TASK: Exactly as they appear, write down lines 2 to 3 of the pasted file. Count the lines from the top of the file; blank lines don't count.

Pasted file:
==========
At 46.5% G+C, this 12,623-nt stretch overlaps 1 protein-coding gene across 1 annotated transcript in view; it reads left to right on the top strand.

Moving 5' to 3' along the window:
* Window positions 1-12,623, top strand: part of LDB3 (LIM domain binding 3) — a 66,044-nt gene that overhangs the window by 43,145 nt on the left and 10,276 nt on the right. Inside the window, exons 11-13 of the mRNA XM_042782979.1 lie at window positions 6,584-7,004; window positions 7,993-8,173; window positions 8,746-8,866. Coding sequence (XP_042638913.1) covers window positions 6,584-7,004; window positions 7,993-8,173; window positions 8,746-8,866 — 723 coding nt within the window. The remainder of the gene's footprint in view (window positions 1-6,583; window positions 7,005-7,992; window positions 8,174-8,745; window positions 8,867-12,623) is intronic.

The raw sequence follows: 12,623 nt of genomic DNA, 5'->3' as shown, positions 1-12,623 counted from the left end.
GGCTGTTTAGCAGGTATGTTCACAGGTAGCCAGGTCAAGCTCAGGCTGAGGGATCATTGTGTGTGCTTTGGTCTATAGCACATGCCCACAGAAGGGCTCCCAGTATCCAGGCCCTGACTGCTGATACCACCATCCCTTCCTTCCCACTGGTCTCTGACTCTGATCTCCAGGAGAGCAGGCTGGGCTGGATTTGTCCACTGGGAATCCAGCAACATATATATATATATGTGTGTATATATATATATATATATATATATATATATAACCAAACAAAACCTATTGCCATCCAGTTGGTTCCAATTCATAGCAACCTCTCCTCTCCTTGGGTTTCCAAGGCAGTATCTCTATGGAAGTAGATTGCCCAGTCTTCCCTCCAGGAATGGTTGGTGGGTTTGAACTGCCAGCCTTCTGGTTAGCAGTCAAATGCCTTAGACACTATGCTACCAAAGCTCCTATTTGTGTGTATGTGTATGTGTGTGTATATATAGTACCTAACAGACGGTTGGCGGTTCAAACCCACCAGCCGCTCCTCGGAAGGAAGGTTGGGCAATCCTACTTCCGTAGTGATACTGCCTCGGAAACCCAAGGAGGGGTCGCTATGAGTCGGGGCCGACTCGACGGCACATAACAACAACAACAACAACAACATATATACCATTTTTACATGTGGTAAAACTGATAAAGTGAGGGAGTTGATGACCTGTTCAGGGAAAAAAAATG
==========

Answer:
Moving 5' to 3' along the window:
* Window positions 1-12,623, top strand: part of LDB3 (LIM domain binding 3) — a 66,044-nt gene that overhangs the window by 43,145 nt on the left and 10,276 nt on the right. Inside the window, exons 11-13 of the mRNA XM_042782979.1 lie at window positions 6,584-7,004; window positions 7,993-8,173; window positions 8,746-8,866. Coding sequence (XP_042638913.1) covers window positions 6,584-7,004; window positions 7,993-8,173; window positions 8,746-8,866 — 723 coding nt within the window. The remainder of the gene's footprint in view (window positions 1-6,583; window positions 7,005-7,992; window positions 8,174-8,745; window positions 8,867-12,623) is intronic.